[R] Linear models over large datasets

dave fournier otter at otter-rsch.com
Fri Aug 17 18:43:12 CEST 2007

 >Its actually only a few lines of code to do this from first principles.
 >The coefficients depend only on the cross products X'X and X'y and you
 >can build them up easily by extending this example to read files or
 >a database holding x and y instead of getting them from the args.
 >Here we process incr rows of builtin matrix state.x77 at a time
 >building up the two cross productxts, xtx and xty, regressing
 >Income (variable 2) on the other variables:

 >mylm <- function(x, y, incr = 25) {
 >	start <- xtx <- xty <- 0
 >	while(start < nrow(x)) {
 >	    idx <- seq(start + 1, min(start + incr, nrow(x)))
 >	    x1 <- cbind(1, x[idx,])
 >	    xtx <- xtx + crossprod(x1)
 >	    xty <- xty + crossprod(x1, y[idx])
 >	    start <- start + incr
 >	}
 >	solve(xtx, xty)

 >mylm(state.x77[,-2], state.x77[,2])

 >On 8/16/07, Alp ATICI <alpatici at gmail.com> wrote:
 > I'd like to fit linear models on very large datasets. My data frames
 > are about 2000000 rows x 200 columns of doubles and I am using an 64
 > bit build of R. I've googled about this extensively and went over the
 > "R Data Import/Export" guide. My primary issue is although my data
 > represented in ascii form is 4Gb in size (therefore much smaller
 > considered in binary), R consumes about 12Gb of virtual memory.
 > What exactly are my options to improve this? I looked into the biglm
 > package but the problem with it is it uses update() function and is
 > therefore not transparent (I am using a sophisticated script which is
 > hard to modify). I really liked the concept behind the  LM package
 > here: http://www.econ.uiuc.edu/~roger/research/rq/RMySQL.html
 > But it is no longer available. How could one fit linear models to very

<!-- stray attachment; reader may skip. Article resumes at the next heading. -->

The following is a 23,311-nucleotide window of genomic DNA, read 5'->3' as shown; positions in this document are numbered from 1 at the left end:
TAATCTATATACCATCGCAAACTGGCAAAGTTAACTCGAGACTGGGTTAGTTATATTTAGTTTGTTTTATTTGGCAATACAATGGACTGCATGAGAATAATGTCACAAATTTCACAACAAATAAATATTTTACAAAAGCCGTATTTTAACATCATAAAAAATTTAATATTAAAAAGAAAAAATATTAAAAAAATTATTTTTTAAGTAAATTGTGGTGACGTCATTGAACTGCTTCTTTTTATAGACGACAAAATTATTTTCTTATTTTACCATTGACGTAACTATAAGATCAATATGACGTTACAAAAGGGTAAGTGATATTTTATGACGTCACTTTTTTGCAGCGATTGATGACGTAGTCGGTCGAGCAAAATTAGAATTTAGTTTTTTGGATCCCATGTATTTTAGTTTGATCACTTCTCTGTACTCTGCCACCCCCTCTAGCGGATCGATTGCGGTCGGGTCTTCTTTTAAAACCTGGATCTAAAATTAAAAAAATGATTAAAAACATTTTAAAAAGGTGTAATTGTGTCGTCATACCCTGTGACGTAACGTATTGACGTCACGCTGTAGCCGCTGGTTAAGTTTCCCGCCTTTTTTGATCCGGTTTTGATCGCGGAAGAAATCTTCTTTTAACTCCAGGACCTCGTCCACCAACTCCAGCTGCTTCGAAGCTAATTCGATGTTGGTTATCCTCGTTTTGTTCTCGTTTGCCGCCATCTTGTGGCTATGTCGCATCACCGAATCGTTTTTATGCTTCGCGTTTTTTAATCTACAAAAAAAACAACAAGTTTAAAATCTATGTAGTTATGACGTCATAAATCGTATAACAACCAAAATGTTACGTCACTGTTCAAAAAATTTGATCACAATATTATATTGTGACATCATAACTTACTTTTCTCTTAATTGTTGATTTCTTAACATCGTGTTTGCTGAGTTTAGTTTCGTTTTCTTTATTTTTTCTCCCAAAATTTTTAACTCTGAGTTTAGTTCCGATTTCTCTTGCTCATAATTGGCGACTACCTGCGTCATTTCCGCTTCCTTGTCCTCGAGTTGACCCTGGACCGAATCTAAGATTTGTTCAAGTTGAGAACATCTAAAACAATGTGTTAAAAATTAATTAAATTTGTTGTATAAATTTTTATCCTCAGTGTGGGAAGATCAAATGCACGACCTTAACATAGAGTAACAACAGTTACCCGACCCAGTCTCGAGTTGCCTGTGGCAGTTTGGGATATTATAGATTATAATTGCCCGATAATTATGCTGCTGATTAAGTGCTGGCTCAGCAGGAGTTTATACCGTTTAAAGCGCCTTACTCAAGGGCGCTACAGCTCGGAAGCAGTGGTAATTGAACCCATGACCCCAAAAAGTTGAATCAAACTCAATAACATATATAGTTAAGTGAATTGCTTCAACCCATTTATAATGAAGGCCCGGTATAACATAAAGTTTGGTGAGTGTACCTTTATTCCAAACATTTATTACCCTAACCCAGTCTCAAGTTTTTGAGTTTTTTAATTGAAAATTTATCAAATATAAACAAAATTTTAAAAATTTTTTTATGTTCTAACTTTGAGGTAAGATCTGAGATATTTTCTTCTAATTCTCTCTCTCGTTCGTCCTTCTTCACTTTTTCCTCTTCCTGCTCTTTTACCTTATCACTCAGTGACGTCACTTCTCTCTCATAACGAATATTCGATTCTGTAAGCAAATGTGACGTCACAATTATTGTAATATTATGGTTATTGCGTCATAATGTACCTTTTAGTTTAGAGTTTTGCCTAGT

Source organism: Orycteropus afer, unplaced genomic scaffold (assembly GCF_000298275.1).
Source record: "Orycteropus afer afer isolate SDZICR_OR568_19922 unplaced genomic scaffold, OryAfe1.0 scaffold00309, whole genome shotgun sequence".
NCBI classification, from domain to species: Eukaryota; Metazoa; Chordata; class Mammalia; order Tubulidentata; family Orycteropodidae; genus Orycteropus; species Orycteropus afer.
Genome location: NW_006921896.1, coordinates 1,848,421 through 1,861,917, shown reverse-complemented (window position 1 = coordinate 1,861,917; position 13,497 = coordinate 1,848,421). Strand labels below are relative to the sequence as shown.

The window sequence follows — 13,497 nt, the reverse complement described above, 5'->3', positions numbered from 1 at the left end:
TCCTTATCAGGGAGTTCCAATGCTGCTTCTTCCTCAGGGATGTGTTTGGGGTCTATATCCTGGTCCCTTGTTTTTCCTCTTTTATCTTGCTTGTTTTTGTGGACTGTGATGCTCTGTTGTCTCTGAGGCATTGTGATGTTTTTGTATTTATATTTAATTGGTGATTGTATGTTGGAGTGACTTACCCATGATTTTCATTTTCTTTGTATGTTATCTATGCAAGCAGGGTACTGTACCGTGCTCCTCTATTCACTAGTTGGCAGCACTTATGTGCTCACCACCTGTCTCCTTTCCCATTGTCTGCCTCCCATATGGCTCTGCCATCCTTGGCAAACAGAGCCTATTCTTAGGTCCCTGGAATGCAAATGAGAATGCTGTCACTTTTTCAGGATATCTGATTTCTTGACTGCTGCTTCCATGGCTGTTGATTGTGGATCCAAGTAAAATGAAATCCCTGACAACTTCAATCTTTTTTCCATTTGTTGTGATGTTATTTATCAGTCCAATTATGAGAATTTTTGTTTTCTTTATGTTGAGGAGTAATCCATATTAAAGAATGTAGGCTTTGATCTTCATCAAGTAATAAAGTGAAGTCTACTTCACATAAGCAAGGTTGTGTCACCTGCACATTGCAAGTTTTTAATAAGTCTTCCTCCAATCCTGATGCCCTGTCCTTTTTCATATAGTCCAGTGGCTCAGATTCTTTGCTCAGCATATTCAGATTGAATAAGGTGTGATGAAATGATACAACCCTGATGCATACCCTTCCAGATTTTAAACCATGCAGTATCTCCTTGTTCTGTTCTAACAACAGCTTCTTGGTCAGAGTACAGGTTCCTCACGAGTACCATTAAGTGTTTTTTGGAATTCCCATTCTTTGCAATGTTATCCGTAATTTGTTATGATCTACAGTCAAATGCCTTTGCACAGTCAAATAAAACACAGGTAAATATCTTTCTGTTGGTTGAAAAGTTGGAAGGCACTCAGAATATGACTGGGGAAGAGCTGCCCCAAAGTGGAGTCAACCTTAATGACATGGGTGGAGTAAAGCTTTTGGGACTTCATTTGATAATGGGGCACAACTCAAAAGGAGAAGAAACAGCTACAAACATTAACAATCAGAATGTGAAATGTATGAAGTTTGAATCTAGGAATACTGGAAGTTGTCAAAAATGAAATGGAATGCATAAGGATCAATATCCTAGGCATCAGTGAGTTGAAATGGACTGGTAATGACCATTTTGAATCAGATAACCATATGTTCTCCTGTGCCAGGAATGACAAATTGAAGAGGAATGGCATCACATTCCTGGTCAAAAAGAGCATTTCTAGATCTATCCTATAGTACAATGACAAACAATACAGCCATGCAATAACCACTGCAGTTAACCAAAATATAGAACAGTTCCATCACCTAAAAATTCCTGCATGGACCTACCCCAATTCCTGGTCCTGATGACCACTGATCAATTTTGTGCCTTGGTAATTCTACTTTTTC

> large datasets without loading the entire set into memory but from a
 > file/database (possibly through a connection) using a relatively
 > simple modification of standard lm()? Alternatively how could one
 > improve the memory usage of R given a large dataset (by changing some
 > default parameters of R or even using on-the-fly compression)? I don't
 > mind much higher levels of CPU time required.
 > Thank you in advance for your help.
 > ______________________________________________
 > R-help at stat.math.ethz.ch mailing list
 > https://stat.ethz.ch/mailman/listinfo/r-help
 > PLEASE do read the posting guide 
 > and provide commented, minimal, self-contained, reproducible code.
If your design matrix X is very well behaved this approach may work for 
you. Often just doing solve(X'X,y) will fail for numerical reasons. The 
right way to do it is tofactor the matrix X  as

           X = A * B

where B is 200x200 in your case and A is  2000000 x 200 with
   A'*A = I  (That is A is orthogonal.)

so  X'*X = B' *B  and you use


To find A and B you can use modified Gram-Schmidt which is very easy to 
program and works well when you wish to store the columns of X on a hard 
disk and just read in a bit at a time. Some people claim that modifed 
Gram-Schmidt is unstable but it has always worked well for me.
In any event you can check  to ensure that A'*A = I and



David A. Fournier
P.O. Box 2040,
Sidney, B.C. V8l 3S3
Phone/FAX 250-655-3364

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